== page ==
Eliud Kipchoge became the first man in history to run a marathon inside two hours. Nishad Pai Vaidya examines this feat and other sporting achievements that have challenged human boundaries over the years.
The great Nelson Mandela once said, “It always seems impossible until it’s done.” The great man also romanticized sport and its power to influence people. Sport has its own power – to challenge horizons and mindsets. The seemingly impossible is overcome through a strong-willed approach, which inspires a super-human effort. Ask the man of the moment – Eliud Kipchoge. The Kenyan Marathon runner has written his name in history to become the first man to complete a marathon inside two hours.
For starters, there would always be sceptics. Yes, Kipchoge’s feat is not an official record, and he also used pacemakers during his attempt in Austria. However, from a human point of view, Kipchoge has breached a psychological barrier – one that was for long considered insurmountable. By running a marathon inside two hours, he has smashed those notions and possibly opened the floodgates for others to emulate him.
This isn’t the first time we’ve seen something like this in sport. Back in 1954, Roger Bannister became the first man in history to run a mile inside four minutes. Up until then, it was considered medically impossible to do that. Since then, that record has been broken numerous times. In fact, Bannister’s own record stood for a mere 46 days.
Closer to home, Indian sport has also seen its own Roger Bannister moment when Sachin Tendulkar scored the first double hundred in One-Day Internationals (ODIs) in 2010. Numerous batsmen managed to get to the 180s. Saeed Anwar was out for 194 in 1997. Charles Coventry managed 194 not out in 2009. Tendulkar’s performance breached the barrier, and since then five men have entered the club with Rohit Sharma managing it a mind-boggling thrice.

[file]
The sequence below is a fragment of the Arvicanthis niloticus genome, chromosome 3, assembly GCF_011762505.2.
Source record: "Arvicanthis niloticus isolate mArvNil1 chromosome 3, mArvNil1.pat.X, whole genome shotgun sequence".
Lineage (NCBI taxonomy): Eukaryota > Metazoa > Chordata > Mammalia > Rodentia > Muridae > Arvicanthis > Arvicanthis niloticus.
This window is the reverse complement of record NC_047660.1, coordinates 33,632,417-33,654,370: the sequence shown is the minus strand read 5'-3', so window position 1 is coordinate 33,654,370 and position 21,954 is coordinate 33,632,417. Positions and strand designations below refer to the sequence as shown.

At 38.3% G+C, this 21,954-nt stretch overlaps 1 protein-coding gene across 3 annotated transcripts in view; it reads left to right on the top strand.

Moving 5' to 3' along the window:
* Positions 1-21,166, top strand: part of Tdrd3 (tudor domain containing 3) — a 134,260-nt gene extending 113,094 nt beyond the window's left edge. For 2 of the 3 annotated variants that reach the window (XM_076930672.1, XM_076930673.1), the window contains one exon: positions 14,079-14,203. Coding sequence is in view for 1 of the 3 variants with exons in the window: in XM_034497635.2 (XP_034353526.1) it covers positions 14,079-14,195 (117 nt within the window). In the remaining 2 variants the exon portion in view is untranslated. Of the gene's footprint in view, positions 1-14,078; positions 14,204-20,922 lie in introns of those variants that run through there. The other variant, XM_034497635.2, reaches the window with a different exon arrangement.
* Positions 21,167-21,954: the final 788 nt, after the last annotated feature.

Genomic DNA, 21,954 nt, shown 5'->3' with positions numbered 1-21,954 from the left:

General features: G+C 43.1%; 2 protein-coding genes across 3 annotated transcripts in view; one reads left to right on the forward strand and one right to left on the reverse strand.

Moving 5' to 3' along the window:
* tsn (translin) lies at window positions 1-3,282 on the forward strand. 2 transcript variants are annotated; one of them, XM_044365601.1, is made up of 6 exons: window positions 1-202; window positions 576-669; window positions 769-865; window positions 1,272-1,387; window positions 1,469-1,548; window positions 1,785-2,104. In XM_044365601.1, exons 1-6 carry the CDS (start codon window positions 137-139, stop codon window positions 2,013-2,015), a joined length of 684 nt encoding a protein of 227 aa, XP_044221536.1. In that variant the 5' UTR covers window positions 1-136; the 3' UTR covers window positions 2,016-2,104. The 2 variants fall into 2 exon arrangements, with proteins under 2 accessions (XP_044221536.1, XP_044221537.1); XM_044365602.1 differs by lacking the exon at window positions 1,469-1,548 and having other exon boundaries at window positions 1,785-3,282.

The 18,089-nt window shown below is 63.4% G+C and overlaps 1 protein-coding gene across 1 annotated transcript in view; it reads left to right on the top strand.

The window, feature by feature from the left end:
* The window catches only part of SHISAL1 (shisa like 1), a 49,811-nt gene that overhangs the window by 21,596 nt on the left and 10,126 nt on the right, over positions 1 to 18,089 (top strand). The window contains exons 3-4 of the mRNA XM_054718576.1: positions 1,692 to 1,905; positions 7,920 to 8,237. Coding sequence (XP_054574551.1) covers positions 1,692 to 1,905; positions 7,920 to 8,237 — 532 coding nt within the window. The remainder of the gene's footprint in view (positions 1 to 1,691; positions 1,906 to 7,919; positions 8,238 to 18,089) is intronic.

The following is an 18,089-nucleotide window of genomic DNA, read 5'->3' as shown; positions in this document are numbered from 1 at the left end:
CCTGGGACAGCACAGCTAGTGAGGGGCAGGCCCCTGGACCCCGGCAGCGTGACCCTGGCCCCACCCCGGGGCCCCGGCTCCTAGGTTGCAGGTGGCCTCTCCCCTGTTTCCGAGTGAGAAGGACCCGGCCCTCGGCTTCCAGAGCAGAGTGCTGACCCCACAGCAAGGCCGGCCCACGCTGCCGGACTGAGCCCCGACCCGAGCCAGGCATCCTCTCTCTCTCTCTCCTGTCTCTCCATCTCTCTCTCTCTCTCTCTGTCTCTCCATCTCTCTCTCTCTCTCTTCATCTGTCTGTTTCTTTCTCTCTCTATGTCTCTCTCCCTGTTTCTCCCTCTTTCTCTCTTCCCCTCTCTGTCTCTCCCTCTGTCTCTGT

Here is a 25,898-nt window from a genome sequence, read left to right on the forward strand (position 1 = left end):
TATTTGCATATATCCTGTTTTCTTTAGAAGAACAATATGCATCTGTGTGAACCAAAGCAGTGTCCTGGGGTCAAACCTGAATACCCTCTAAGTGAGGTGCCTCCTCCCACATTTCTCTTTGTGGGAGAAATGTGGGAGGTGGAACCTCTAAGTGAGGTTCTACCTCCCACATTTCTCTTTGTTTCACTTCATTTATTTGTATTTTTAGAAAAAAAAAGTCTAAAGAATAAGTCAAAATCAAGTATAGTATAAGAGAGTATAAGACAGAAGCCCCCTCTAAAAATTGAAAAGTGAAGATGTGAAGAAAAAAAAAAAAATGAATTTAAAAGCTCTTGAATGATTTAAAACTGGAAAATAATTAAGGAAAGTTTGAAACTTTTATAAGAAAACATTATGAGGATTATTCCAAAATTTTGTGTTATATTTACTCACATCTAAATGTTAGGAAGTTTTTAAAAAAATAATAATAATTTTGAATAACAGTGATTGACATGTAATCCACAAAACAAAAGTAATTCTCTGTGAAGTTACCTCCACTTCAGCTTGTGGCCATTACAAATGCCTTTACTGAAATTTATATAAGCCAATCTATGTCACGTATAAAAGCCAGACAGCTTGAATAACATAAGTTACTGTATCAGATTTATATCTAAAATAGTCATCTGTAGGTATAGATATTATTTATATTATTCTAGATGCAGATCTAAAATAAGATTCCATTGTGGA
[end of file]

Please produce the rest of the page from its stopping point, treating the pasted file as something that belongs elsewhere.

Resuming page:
Generally, sporting scenarios are a reflection of society and its perceptions. The most prominent sportsmen of his or her nation represent its fabric and its character. And, as in sport and life, all it needs is one trailblazer to show a different path and break perceptions that have held back humanity. Kipchoge, Bannister and Tendulkar managed that in their respective fields to break the ceiling.
With such performances, there is a mindset shift in the sporting ranks. Competitors begin to fancy their chances at emulating if not bettering those records. Thus they aren’t merely records but psychological feats that raise the bar for humanity in general. We’ve often heard that impossible is an opinion, and this is the only evidence of that. As Kipchoge celebrates his record, he may reflect on all his achievements, particularly the times when he was told it wasn’t possible. He’d already won an Olympic Gold in 2016 and perhaps will target another next year in Tokyo 2020. However, this day shall always be memorable for it was today that he made his true contribution to history.